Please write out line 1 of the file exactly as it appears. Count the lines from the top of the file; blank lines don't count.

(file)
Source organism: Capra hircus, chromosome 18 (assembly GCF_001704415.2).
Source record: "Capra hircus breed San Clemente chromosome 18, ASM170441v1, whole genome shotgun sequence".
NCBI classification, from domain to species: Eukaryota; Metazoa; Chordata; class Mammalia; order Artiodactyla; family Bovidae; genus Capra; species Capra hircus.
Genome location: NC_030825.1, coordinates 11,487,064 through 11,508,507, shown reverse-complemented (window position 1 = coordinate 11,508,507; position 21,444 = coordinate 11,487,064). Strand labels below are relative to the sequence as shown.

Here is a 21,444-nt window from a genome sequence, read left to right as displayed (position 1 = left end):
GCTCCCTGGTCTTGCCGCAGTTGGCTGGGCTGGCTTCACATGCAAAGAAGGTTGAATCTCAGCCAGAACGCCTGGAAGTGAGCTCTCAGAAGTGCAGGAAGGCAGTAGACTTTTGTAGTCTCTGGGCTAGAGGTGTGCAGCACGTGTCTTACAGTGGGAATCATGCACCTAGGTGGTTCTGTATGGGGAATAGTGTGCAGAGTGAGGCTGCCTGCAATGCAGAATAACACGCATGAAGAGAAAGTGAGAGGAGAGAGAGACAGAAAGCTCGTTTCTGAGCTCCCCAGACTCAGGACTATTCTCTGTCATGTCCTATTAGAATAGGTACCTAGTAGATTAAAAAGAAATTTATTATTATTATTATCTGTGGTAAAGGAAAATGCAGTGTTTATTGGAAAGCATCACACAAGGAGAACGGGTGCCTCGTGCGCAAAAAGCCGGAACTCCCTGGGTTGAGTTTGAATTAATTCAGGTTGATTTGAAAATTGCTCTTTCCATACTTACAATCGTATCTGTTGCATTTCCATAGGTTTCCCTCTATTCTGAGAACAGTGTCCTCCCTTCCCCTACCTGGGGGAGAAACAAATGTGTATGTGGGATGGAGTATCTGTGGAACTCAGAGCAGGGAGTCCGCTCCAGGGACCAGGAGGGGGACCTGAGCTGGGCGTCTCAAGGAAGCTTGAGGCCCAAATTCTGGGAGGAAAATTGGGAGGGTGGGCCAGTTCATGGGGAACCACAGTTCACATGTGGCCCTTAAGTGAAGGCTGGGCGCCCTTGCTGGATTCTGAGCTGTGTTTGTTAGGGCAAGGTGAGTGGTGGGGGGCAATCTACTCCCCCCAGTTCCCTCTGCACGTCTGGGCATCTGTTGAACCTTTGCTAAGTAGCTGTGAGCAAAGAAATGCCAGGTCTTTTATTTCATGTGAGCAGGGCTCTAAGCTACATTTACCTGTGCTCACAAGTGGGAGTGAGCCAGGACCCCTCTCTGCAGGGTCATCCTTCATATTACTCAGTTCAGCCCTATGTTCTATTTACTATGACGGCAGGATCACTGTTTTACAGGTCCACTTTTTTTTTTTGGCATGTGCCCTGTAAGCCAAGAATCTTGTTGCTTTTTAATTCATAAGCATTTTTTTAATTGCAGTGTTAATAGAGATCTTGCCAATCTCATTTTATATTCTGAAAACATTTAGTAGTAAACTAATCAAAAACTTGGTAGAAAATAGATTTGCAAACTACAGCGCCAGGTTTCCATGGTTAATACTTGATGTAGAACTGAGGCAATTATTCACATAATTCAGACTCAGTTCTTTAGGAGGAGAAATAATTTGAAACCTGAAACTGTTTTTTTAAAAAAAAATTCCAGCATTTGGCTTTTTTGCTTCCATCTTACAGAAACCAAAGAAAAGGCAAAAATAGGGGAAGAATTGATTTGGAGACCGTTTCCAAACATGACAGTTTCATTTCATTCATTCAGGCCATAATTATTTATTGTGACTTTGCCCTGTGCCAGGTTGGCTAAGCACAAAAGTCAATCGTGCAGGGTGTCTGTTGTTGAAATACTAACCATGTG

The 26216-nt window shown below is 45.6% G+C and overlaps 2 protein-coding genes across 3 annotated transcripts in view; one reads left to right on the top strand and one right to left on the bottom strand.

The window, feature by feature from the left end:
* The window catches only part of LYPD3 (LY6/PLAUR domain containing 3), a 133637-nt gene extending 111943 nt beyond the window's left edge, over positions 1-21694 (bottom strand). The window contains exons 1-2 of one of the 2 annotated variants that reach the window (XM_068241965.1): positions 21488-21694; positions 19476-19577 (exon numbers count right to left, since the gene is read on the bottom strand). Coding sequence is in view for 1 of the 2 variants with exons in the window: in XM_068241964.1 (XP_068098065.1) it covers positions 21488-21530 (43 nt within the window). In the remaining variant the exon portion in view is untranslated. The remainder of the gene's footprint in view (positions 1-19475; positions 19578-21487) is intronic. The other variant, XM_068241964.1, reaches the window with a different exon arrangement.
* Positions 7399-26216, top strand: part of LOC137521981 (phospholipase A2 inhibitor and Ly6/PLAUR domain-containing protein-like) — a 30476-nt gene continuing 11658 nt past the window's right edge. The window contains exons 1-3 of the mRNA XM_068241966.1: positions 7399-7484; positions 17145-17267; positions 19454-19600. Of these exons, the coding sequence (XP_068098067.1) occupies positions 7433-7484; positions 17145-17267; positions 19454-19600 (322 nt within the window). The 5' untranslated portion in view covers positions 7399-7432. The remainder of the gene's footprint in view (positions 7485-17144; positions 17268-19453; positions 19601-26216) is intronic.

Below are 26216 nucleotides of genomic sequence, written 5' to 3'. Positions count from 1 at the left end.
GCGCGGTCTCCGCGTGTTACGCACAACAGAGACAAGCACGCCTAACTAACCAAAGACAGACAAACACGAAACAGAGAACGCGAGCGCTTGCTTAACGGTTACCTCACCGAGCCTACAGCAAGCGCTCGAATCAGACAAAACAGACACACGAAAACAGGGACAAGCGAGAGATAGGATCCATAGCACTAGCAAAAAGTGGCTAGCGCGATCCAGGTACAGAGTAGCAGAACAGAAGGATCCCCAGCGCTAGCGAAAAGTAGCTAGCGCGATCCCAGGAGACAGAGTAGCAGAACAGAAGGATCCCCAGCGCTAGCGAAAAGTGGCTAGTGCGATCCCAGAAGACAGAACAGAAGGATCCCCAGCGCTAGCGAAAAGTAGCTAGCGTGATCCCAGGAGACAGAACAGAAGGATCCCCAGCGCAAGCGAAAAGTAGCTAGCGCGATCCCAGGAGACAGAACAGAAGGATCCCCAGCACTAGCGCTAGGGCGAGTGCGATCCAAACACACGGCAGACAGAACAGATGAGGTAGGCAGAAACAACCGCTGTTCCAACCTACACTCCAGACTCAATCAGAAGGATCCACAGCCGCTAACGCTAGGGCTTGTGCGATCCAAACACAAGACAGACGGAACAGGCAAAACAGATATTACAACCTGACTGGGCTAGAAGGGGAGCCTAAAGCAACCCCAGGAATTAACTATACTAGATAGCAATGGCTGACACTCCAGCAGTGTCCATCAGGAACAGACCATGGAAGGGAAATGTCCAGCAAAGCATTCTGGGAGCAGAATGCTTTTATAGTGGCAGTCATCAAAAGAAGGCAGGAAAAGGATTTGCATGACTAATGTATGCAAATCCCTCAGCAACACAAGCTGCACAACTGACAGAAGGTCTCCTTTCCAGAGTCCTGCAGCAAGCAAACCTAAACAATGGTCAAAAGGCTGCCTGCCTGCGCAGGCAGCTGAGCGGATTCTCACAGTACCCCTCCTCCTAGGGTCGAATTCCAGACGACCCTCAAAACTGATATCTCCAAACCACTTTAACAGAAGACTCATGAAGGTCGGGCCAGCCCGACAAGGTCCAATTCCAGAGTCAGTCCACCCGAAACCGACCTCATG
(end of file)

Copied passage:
Source organism: Capra hircus, chromosome 18 (assembly GCF_001704415.2).